Mr. Smith also beliefs that the church should first do mercy ministries to it's own member before those outside of the church. He writes:
First, it is clear that Paul here sticks to the pattern of the rest of the New Testament in putting the primary emphasis on the church's ministry to the church family. If some of this ministry spills over to the world, fine, but good done in the community is not a part of a word-deed strategy for evangelizing the city, nor is it anywhere near the heart of the church's mission.
And because the needs within the church are so great, mercy ministries to outsider shouldn't be the main instrument of evangelizing.
The apostolic practice shows that the church's ministry of mercy is to its members. We have a long way to go before there is not a needy person among us, and we serve one another in humility and love. But, when the church so cares for its own, it demonstrates to the world a "see-how-they-love-one-another" life that testifies to the power of the gospel and may be used of God to provoke the world to jealousy.
What the church needs is a renewed commitment to the mission Jesus gave: "Go therefore and make disciples of all nations, baptizing them in the name of the Father and of the Son and of the Holy Spirit, teaching them to observe all that I have commanded you" (Matt. 28:19). The mission is to make disciples. The means of making disciples are baptizing and teaching. He did not say, Go make disciples by engaging in mercy ministry.
First, I think both articles were well written, and give good biblical support for their views. I tend to agree with Mr. Nabor that evangelism, especially to the poor, should be accompanied and initiated through some type of mercy ministry, whether through something "small" like inviting and providing a one time dinner for someone that's poor or "big" like an elaborate after school program for the neighborhood kids. I also agree with Mr. Smith that the church should first minister to it's own members, but I wonder if he would agree that part of ministering to the local congregation entails teaching them to love those outside of the church, thus organizing some kind of mercy ministry, whether "small" or "big", to teach them.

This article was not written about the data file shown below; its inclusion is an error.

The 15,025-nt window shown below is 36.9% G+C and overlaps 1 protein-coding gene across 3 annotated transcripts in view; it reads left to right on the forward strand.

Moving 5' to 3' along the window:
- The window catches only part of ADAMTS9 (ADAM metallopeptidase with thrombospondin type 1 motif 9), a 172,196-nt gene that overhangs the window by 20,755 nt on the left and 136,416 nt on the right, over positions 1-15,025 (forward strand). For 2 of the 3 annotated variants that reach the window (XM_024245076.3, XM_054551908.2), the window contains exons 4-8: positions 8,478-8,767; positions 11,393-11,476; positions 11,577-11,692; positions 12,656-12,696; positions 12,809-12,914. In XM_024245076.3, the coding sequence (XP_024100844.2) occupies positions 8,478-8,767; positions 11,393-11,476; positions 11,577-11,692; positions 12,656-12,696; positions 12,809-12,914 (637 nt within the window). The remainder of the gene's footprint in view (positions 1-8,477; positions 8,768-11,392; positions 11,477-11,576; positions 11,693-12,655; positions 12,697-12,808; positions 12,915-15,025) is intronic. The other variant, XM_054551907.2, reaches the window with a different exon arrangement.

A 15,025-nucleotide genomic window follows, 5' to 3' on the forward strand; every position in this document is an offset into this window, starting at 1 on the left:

I also think part of the contention involves the use of the language of having mercy ministries as one of the essential marks of a truth church (Preaching, discipline, and sacrament, normally being the other three). Personally, I don't mind saying some kind of mercy ministries is an essential mark of a truth church ( I think acts of love to non-Christians is a mark of a true Christian, and a church is made up of Christians), and I don't think anyone in the argument is trying to devalue the other 3 marks by saying that mercy ministries is essential, especially the need to verbally communicate the gospel in evangelizing.
So in the end, I think I would side more with Mr. Nabor's point of view, but doing so with Mr. Smith's precautions in mind.
[HT Justin Taylor]